WASHINGTON -- President Barack Obama's party may have taken a beating at the polls last week, but that hasn't stopped him from taking an aggressive series of actions to push his agenda forward.
Over the last week, Obama announced a historic deal on climate change, took a bold stance to protect an open Internet, and is expected to soon announce sweeping changes to the nation's immigration system. Some progressives are already taking notice.
"I agree and I approve," Rep. Peter Welch (D-Vt.), a member of the Congressional Progressive Caucus, told The Huffington Post on Friday.
Asked for comment on the president's energized approach, White House communications director Jennifer Palmieri pointed to comments Obama made in a post-election press conference last week.
"As the President said, during his remaining time in office he’s going to squeeze every ounce of opportunity that he has out of the presidency," Palmieri told HuffPost in a statement. "The American people are doing their part, working hard to get things done for their families and their communities, and they want the same out of Washington. The President is going to do everything he can to make sure they see results."
Obama's most recent move is committing the U.S. to a $3 billion contribution to an international fund that seeks to help developing countries address climate change, which he will announce this weekend. It's the president's second major climate action in a week, following Wednesday's announcement of a bilateral climate agreement with China. Under the agreement, the U.S. will cut its greenhouse gas emissions by 26 to 28 percent by 2025, while China will begin reducing its own emissions by 2030.
Obama also came forth this week with a far-reaching plan to preserve a free and open Internet, as the Federal Communications Commission weighs new rules that advocates of net neutrality fear would favor Internet content providers that can afford to pay more to get their services delivered faster. The president called for an "explicit ban" on paid prioritization and urged the FCC to reclassify broadband as a regulated utility.
Among Obama's most anticipated steps is executive action on immigration, which could provide deportation relief to millions of undocumented immigrants. Although the scope of the president's plan remains unclear, reports from Fox News and The New York Times have suggested that an announcement could come as early as next week.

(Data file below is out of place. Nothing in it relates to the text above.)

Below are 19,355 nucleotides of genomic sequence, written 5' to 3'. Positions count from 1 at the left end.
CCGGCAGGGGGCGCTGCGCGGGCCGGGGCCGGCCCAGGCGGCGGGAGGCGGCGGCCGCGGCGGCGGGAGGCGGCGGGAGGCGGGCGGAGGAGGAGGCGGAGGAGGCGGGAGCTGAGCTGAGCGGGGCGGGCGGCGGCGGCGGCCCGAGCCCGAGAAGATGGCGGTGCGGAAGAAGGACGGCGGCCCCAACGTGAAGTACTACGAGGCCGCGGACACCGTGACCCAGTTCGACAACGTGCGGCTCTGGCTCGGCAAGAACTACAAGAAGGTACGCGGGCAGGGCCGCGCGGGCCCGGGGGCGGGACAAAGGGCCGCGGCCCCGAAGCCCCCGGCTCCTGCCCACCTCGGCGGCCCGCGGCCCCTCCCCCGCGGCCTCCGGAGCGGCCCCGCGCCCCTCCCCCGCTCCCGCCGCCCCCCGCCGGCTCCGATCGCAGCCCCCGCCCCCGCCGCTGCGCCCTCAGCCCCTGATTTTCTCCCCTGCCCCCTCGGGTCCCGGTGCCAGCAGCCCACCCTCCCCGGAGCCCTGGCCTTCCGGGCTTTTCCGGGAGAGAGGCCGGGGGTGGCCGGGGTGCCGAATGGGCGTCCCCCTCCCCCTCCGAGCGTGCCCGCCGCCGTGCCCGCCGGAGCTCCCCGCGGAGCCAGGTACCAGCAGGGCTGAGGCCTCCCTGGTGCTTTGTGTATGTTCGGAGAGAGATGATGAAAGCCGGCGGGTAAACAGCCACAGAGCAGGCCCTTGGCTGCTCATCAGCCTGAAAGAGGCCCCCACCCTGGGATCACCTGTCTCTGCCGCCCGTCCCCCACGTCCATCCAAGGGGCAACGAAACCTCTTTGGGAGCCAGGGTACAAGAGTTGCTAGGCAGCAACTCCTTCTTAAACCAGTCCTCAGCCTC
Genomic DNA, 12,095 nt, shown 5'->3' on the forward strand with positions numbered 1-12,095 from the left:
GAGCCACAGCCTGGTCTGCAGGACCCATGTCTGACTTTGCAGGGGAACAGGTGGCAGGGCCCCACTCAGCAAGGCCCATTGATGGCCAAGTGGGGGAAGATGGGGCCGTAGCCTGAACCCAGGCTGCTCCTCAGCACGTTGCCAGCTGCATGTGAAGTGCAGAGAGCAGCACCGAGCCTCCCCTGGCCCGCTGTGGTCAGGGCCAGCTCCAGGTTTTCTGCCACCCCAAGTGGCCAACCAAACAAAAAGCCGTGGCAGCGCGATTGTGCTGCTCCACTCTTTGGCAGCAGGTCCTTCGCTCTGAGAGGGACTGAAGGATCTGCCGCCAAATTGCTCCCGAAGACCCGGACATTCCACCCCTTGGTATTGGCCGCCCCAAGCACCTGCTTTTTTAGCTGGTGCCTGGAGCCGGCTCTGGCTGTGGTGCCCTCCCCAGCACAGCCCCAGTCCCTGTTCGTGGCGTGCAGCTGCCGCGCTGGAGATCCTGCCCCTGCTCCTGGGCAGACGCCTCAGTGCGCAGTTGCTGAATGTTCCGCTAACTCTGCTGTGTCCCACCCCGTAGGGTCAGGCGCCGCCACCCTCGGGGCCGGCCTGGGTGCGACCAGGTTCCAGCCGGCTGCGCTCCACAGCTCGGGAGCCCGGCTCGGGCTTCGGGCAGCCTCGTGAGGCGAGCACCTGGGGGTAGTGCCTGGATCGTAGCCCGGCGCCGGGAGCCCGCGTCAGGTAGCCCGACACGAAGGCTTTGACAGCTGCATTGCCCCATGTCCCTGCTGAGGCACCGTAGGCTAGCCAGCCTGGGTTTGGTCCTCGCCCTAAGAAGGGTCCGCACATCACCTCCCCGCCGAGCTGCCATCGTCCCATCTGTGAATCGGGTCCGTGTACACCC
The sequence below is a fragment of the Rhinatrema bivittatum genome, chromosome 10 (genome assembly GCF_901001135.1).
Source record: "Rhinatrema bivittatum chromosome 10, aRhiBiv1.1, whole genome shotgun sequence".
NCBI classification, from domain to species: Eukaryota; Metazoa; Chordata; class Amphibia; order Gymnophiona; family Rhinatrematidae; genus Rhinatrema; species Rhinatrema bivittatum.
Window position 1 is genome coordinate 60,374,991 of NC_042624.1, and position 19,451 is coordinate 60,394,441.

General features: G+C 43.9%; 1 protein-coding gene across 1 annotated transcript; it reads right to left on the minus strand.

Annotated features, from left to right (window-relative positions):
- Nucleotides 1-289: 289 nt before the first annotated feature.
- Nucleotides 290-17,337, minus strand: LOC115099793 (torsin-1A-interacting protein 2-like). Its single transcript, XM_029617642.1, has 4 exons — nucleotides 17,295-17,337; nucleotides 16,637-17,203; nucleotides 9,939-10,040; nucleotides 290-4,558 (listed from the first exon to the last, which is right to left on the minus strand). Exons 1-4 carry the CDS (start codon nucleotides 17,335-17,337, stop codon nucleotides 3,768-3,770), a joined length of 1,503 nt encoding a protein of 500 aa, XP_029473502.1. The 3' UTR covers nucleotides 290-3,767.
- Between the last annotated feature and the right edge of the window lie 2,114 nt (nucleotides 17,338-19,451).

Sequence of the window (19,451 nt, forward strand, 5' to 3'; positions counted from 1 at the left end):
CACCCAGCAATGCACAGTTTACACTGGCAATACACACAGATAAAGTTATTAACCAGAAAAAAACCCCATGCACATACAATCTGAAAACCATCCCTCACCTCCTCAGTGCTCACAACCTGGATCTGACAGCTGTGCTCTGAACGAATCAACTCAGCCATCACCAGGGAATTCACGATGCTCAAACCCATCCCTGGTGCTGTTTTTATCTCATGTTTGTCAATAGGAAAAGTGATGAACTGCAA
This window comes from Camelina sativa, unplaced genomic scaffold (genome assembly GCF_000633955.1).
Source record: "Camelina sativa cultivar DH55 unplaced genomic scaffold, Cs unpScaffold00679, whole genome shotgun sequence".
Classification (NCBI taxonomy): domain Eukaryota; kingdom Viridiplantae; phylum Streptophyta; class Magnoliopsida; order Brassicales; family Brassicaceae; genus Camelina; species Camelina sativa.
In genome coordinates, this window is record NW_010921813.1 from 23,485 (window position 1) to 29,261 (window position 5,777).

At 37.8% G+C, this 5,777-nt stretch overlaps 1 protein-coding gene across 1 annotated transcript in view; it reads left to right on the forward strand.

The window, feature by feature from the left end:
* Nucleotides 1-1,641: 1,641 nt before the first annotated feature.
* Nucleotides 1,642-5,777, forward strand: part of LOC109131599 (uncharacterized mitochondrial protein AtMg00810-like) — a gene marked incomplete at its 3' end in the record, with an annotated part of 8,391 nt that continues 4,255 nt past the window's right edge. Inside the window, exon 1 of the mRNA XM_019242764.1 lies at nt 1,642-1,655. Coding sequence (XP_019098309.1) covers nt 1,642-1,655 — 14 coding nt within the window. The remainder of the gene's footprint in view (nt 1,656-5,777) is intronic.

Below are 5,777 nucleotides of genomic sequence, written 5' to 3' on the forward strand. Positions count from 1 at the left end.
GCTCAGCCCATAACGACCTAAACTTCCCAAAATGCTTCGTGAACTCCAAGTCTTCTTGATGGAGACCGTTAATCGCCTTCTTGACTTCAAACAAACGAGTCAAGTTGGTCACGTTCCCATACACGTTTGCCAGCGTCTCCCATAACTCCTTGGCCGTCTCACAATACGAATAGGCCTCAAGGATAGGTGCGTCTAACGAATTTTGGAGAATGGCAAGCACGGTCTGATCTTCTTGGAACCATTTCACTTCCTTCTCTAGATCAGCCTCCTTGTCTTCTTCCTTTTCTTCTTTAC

Republican leaders in Washington were quick to rebuke the president's actions, which they argued could jeopardize any collaboration with the White House once the new Congress takes over in January.
"I've been very disturbed about the way the president has proceeded in the wake of the election, whether it was his intervention on net neutrality, his apparent decision to move ahead on immigration with executive orders, the rather ridiculous agreement with the Chinese," soon-to-be Senate Majority Leader Mitch McConnell (R-Ky.) said Thursday.
"I had maybe naively hoped the president would look at the results of the election and decide to come to the political center and do some business with us," McConnell continued. "I still hope he does at some point, but the early signs are not good."
House Speaker John Boehner (R-Ohio) also condemned the president's assertiveness, pledging to fight him "tooth and nail" on immigration and even refusing to take the threat of a government shutdown off the table.
"This is the wrong way to govern," Boehner told reporters Thursday. "If he wants to go off on his own, there are things he's just not going to get."
Welch chided Republicans for making a fuss over Obama's use of his authority rather than taking action themselves.
"Isn't there a responsibility that the speaker has, when he presides over the largest majority since Harry Truman, to give us a bill? What's he want to do?" Welch said.
"They've got to make a decision on whether they want to govern or whether they want to complain," he added.